Mental health and
Samantha Price (Benenden School) plots progress in provision in HMC schools.
As you would expect, walking into an HMC school 100 years ago would feel very different from today. Facilities, the curriculum, quality of food, quality of the boarding houses (in a boarding school), learning materials and above all, I would hasten to suggest, the conscious focus on ensuring the strong mental health of the young people in our care. This is a topic which is now as widely spoken about amongst school leaders as academic outcomes, curriculum reform and university destinations. Even in the last five years there has been an almost cosmic change in this regard.
Is it that for previous generations concerns regarding the positive mental health amongst pupils wasn’t an issue, either because the pressure on young people was less or that young people weren’t encouraged to speak up if they felt emotionally unwell? Or was it that our education system didn’t truly recognise the correlation between strong physical and mental health in a young person’s wellbeing and personal development? It is most likely a combination of both.
The rapid advent of technology, and with this social media, has transformed the dialogue concerning mental health in schools. Thirty years ago in our boarding schools, the only communication a young person would really have with the outside world during term would be through letters, queuing up with a 10p coin to use the House phone when you were considered responsible enough to do so, or when your parents or another kind relative came to take you out. Today, all young people have mobile phones and it is only a few brave schools where the first years are still not able to contact home in the first few weeks when they arrive to manage homesickness.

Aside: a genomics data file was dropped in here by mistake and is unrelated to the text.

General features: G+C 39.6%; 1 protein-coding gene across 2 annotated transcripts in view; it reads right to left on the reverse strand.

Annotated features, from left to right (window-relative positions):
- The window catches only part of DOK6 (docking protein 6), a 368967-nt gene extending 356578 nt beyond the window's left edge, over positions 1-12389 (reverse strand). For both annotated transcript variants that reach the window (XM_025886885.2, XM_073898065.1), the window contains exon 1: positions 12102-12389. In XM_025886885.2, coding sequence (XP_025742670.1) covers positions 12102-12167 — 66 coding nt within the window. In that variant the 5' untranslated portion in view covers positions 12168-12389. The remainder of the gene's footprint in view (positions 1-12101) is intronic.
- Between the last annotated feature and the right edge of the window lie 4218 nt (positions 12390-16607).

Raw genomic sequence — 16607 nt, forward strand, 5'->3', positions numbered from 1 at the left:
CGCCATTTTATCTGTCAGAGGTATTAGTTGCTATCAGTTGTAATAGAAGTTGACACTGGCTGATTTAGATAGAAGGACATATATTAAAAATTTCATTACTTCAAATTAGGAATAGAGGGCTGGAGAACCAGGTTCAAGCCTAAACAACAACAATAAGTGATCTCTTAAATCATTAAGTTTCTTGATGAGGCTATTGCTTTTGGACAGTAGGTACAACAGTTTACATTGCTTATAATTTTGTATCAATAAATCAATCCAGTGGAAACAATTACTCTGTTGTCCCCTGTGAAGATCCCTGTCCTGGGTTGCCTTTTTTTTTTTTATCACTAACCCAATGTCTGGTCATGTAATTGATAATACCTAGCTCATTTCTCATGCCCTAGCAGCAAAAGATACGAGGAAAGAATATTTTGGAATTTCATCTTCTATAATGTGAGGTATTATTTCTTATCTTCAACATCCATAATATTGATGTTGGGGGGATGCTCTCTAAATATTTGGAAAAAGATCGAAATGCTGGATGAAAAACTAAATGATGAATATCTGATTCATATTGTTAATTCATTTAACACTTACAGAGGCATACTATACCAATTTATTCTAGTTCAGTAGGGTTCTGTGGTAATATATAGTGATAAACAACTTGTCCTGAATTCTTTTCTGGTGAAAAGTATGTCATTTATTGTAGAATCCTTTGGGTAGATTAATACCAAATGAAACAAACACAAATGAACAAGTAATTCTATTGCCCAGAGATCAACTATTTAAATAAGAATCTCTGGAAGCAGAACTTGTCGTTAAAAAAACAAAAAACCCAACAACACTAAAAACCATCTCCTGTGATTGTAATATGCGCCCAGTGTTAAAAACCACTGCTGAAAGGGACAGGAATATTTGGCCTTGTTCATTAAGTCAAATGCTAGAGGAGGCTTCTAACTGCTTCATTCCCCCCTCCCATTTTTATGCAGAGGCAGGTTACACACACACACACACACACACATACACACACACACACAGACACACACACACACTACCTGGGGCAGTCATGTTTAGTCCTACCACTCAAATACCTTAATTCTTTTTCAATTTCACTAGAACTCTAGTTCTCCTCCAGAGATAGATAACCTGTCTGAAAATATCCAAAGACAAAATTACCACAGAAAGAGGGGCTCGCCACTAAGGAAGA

Our pupils connect constantly with the world beyond their schools through social media platforms: WhatsApp, Instagram, Snapchat and, familiar to us oldies, Facebook, to name but a few. The need to be connected, and to be seen as being connected, is central to every teenager’s life. To be part of the dialogue, to say something that prompts a ‘like’ and endorses acceptance takes enormous time and head space. Indeed, walking into schools today, tech is everywhere and, without regulation, our pupils would be on their phones, checking their media platform around the clock. Whilst fun, it brings pressure, distraction, a focus on the self and the selfie, as well as fatigue.
We all acknowledge that tech education is essential and we understand the enormous benefits that come with the online world. However, we have also become increasingly aware of the effects that ‘#constantconnect’ has on young people and school leaders are grappling with the most effective means of educating them to manage this world, their world, and self-regulate so that they remain in control of this amazingly powerful tool, rather than it controlling them.